which stems from two different perspectives.
One, "Christian Yoga" (even
called by some "Chroga") that
adds Christ to many of the yoga postures
that have been around for centuries.
in the process of worshipping Christ,
we add "historical movements"
for the body. It seems as if some believe
that any Christians who want to worship
God while stretching, must have moves
which could be interpreted as "yoga
moves." After all, how many positions
are there that a body can get into?
And why exactly should Hindus get to
claim all of these position in order
to worship their gods? As Ecclesiastes
1:9 says, "There is nothing new
under the sun." Who knows what
positions David took as he danced and
Alternative Medicine, by P.C. Reisser,
D. Mabe and R. Velarde says, "At
the risk of sounding narrow-minded,
we recommend staying away from yoga,
even when it would seem to be nothing
more than simple stretching and breathing
exercise." But Alternative Medicine:
The Christian Handbook, written
by Christian Medical and Dental Association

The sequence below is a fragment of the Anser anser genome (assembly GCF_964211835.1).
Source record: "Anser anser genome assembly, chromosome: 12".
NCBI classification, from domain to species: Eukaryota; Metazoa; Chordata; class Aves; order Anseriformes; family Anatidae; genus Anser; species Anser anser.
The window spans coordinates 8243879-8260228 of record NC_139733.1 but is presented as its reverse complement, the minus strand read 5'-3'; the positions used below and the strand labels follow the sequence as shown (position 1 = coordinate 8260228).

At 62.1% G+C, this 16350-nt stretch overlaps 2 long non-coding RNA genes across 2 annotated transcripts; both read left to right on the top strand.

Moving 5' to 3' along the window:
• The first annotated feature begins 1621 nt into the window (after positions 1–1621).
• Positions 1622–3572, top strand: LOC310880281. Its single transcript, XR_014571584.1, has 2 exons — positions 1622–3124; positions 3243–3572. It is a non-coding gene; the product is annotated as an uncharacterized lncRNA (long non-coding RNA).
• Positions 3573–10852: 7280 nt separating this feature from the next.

members C. O'Mathuna and W. Larimore
states that yoga can be used as a complementary
practice that "can improve general
well-being," but it "is antithetical
to Biblical Christianity" when
used "as a deeply religious practice
with the goal of union with the divine."
I interpret this as the CMDA saying
Christian Yoga is possible and beneficial--it's
not an oxymoron.
agrees. "There are a number of
ways to combine the yoga practice and
a Christian prayer life. For example,
you can voice your prayer focus using
an Affirmation of Faith (or 'Trinity
Prayer') or you can link postures together
to form a prayer using songs."
to Draw the Line
controversies one thing is clear: I
have extreme reservations about a Christian
participating in a secular yoga class.
Matthew 7:15 says, "Watch out
for false prophets. They come to you
in sheep's clothing, but inwardly they
are ferocious wolves." Bordenkircher
explains, "I encourage students
to use discernment in what the Holy
Spirit is saying is right for them.
Those who are still unsure of their
faith would be best served by staying
away from classes that make them question
what they are learning. Take responsibility
for listening to your heart and know
my opinion, I have a need for stretching,
mild exercise and yes--worshipping the
Lord. The simple command, "Be still
and know that I am God," is a challenge
for me to obey, so perhaps making the
commitment to stretch while meditating
on a scripture would be my best option.
Your decision is personal; discuss your
options with a Christian mentor and
health issues with a doctor. 1 John
4:1 says, "Dear friends, do not
believe every spirit, but test the spirits
to see whether they are from God, because
many false prophets have gone out into
my viewpoint, we cannot find better